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    PSLs seem like the biggest ripoff in all of sports. I definitely wouldn't buy season tickets with them.

    I'd much rather take my chances at buying individual tickets for every game if I was in a position to attend all of them and had the money.

    Hell, for 4 digit price tags just to have the privilege of paying another at least almost 4 digits you'd probably get "season tickets" cheaper buying them individually one at a time resale through StubHub.
     
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  23. ChargerMike

    ChargerMike BoltBruthaFromAnuthMutha

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  24. House of Hayne

    House of Hayne Chargers Smash

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    Looks good but no parking
     
  25. Pointyearedog

    Pointyearedog I only put idiots on ignore...

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    Is it next season yet?
     
    • Optimistic Optimistic x 1
  26. HollywoodLeo

    HollywoodLeo Well-Known Member

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    Parking will always be an issue with downtown stadiums.
     
  27. HollywoodLeo

    HollywoodLeo Well-Known Member

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    Sorry, but this isn't entirely accurate.

    They have a buyout option to get out of the lease at the Q that gets cheaper every year. So every year that passes by that they don't yet move elsewhere (be it LA or anywhere else) makes it a cheaper decision to leave.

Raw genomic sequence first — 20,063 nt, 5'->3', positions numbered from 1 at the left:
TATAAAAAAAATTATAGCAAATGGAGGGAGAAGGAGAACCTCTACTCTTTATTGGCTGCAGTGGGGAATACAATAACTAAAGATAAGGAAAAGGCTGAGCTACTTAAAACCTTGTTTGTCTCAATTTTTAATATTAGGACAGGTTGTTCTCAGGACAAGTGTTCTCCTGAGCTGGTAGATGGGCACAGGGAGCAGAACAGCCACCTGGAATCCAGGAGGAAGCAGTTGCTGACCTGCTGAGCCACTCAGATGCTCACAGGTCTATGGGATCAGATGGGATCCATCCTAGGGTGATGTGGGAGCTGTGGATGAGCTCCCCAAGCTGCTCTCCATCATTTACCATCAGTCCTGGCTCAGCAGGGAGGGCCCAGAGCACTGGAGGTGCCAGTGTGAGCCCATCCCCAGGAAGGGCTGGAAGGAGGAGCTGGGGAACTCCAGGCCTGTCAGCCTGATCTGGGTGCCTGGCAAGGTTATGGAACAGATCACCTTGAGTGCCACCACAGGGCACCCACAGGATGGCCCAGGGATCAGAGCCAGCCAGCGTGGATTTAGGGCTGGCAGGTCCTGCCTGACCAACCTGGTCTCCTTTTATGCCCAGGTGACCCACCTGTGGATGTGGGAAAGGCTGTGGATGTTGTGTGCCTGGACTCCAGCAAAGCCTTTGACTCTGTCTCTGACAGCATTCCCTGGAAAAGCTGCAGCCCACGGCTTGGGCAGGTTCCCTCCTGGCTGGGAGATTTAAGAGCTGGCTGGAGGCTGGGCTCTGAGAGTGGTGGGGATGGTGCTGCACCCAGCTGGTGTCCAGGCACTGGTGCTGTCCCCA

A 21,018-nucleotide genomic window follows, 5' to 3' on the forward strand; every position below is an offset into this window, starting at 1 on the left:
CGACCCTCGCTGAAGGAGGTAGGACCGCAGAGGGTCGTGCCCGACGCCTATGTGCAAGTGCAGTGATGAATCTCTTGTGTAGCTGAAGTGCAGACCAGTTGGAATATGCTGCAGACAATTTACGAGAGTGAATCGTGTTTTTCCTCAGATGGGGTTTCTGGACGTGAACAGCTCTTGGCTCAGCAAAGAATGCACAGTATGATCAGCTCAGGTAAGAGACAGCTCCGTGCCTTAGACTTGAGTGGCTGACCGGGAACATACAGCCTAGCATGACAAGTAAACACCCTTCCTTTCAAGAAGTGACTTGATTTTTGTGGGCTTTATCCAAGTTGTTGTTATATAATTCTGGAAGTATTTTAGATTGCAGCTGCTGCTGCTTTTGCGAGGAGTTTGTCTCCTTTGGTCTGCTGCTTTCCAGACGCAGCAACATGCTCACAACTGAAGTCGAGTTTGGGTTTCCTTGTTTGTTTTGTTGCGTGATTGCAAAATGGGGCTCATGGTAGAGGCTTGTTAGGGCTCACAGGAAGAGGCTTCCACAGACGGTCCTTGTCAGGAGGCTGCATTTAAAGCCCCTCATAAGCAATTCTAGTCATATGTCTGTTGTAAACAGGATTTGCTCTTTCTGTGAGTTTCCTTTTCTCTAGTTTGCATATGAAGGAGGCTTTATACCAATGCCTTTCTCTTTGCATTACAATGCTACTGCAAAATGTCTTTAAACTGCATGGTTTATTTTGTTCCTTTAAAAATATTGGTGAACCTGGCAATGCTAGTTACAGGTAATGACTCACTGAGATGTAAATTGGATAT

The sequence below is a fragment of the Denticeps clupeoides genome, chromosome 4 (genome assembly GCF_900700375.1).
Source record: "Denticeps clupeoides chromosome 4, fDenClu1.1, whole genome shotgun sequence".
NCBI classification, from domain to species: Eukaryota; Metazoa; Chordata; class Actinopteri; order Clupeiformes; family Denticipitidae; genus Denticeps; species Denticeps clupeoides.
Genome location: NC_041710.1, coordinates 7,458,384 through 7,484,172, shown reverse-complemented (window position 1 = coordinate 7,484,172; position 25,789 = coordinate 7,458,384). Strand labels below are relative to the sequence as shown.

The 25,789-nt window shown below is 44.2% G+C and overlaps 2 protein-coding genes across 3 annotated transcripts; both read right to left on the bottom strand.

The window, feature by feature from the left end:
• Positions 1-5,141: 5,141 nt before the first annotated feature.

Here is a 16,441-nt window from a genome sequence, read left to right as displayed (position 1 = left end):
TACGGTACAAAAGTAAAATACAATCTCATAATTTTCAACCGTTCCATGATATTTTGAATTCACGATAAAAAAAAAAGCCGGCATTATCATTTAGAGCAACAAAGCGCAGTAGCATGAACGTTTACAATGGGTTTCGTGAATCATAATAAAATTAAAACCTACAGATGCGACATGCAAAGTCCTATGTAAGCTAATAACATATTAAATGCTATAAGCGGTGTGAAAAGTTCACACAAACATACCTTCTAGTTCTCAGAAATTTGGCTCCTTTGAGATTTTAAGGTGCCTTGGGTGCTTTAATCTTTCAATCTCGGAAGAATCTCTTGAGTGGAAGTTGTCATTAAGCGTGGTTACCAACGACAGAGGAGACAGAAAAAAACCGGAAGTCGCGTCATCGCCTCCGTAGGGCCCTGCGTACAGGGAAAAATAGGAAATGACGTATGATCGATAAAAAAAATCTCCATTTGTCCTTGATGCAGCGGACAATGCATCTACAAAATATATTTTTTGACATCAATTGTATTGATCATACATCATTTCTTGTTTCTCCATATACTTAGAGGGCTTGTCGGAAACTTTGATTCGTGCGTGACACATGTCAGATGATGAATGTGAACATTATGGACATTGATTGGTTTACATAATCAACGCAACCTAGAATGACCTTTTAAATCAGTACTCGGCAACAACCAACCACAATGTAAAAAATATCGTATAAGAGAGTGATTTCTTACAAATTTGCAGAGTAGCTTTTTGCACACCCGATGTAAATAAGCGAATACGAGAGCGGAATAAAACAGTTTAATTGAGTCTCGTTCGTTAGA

28. Fouts

    Fouts I heart Deano!

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    If they move, it won't be LA they need public support ($$), and 2/3rds vote, not gonna happen. If it is presumed that they do not want to sell the team, or major controlling interest in the team. However, maybe outta state somewhere desperate for an NFL franchise, with less political restrictions, obstructions to publically financing a stadium. I'd vote for a stadium initiative here, just don't see it getting 2/3rds vote.
     
  29. House of Hayne

    House of Hayne Chargers Smash

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    Don't think it was downtown
    The lot was too big to be where the downtown plot of land is
     
  30. HollywoodLeo

    HollywoodLeo Well-Known Member

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    I was just assuming because that's where most of those CGI renditions are, but I also didn't look too closely.